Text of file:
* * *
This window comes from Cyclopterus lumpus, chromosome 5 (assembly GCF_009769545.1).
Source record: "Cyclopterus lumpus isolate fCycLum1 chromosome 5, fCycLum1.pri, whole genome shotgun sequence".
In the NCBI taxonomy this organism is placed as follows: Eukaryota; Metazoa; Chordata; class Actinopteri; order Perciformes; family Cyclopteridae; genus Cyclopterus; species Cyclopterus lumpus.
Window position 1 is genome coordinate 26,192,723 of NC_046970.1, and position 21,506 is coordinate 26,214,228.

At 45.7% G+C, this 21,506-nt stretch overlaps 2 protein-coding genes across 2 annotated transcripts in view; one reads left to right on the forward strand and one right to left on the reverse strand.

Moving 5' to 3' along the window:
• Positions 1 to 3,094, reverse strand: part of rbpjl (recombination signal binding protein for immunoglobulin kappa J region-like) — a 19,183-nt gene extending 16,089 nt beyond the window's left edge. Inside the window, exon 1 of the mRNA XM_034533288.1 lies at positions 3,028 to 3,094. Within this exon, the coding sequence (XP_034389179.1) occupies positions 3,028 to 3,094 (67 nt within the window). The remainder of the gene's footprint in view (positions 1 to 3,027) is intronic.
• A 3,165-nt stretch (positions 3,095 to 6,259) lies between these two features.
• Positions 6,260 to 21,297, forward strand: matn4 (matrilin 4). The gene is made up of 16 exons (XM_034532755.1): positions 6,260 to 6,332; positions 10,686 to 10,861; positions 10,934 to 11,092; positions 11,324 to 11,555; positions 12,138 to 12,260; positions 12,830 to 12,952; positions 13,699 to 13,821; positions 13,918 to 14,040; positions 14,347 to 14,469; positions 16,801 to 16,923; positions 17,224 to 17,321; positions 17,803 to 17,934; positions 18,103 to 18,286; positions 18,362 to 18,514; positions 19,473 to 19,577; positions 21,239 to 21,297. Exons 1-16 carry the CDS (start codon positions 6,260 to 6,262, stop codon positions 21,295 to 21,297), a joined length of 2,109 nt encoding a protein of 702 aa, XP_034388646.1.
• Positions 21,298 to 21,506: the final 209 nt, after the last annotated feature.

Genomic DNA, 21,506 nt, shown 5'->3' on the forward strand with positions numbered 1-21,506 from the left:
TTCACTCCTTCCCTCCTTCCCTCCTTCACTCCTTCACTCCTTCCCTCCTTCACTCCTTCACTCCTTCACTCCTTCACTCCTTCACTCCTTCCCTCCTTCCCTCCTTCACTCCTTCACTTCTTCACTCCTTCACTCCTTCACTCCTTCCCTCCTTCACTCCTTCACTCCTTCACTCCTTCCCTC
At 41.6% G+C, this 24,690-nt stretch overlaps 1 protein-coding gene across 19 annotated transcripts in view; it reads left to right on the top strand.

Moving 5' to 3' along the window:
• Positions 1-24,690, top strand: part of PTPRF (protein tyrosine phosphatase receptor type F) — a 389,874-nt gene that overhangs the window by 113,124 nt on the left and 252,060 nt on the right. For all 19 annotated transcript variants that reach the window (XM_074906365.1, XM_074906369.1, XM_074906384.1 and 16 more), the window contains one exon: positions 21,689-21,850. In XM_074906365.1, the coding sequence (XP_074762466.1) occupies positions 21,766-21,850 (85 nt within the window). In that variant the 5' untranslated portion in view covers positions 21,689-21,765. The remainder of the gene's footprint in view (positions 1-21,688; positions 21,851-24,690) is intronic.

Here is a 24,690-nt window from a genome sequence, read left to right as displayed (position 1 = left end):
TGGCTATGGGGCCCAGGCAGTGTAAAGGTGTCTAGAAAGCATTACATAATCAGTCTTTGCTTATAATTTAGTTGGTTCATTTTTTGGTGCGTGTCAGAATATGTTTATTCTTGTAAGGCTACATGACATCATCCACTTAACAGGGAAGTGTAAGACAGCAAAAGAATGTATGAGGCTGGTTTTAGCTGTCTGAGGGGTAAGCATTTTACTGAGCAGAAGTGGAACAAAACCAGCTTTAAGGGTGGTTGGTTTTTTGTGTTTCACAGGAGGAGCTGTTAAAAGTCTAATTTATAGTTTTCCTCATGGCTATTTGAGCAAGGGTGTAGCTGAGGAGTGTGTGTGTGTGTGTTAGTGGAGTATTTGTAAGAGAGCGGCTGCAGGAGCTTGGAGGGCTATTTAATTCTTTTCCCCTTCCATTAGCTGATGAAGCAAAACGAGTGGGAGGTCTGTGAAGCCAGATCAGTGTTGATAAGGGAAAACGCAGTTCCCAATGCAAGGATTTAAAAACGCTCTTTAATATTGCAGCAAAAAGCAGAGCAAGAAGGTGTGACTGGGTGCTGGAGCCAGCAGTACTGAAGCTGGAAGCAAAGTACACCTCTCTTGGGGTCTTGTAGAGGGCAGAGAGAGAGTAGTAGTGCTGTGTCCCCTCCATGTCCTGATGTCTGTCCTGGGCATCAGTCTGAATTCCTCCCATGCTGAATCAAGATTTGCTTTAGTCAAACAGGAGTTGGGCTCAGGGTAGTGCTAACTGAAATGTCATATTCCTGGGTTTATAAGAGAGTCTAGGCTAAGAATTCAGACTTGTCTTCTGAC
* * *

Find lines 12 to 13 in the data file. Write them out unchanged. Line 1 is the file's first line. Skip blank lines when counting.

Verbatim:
TTCACTCCTTCCCTCCTTCCCTCCTTCACTCCTTCACTCCTTCCCTCCTTCACTCCTTCACTCCTTCACTCCTTCACTCCTTCACTCCTTCCCTCCTTCCCTCCTTCACTCCTTCACTTCTTCACTCCTTCACTCCTTCACTCCTTCCCTCCTTCACTCCTTCACTCCTTCACTCCTTCCCTC
At 41.6% G+C, this 24,690-nt stretch overlaps 1 protein-coding gene across 19 annotated transcripts in view; it reads left to right on the top strand.